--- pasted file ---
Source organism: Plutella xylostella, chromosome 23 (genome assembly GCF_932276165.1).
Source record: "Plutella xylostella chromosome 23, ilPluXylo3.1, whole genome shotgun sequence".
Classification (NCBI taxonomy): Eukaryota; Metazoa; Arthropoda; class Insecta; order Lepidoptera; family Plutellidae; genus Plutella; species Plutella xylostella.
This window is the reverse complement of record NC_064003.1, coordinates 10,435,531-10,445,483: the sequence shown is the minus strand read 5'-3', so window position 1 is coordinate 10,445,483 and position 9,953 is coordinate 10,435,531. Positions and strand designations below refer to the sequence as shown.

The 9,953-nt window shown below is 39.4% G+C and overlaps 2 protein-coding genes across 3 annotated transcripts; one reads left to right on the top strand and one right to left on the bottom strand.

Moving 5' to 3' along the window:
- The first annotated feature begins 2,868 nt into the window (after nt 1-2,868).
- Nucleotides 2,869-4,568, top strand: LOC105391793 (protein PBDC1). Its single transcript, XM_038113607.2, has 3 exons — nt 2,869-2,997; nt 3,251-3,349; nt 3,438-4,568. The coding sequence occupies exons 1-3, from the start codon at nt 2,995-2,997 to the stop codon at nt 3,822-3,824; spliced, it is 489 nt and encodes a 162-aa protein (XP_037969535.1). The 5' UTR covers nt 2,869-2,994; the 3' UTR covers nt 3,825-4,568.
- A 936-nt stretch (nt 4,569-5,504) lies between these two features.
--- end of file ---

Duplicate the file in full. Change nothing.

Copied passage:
Source organism: Plutella xylostella, chromosome 23 (genome assembly GCF_932276165.1).
Source record: "Plutella xylostella chromosome 23, ilPluXylo3.1, whole genome shotgun sequence".
Classification (NCBI taxonomy): Eukaryota; Metazoa; Arthropoda; class Insecta; order Lepidoptera; family Plutellidae; genus Plutella; species Plutella xylostella.
This window is the reverse complement of record NC_064003.1, coordinates 10,435,531-10,445,483: the sequence shown is the minus strand read 5'-3', so window position 1 is coordinate 10,445,483 and position 9,953 is coordinate 10,435,531. Positions and strand designations below refer to the sequence as shown.

The 9,953-nt window shown below is 39.4% G+C and overlaps 2 protein-coding genes across 3 annotated transcripts; one reads left to right on the top strand and one right to left on the bottom strand.

Moving 5' to 3' along the window:
- The first annotated feature begins 2,868 nt into the window (after nt 1-2,868).
- Nucleotides 2,869-4,568, top strand: LOC105391793 (protein PBDC1). Its single transcript, XM_038113607.2, has 3 exons — nt 2,869-2,997; nt 3,251-3,349; nt 3,438-4,568. The coding sequence occupies exons 1-3, from the start codon at nt 2,995-2,997 to the stop codon at nt 3,822-3,824; spliced, it is 489 nt and encodes a 162-aa protein (XP_037969535.1). The 5' UTR covers nt 2,869-2,994; the 3' UTR covers nt 3,825-4,568.
- A 936-nt stretch (nt 4,569-5,504) lies between these two features.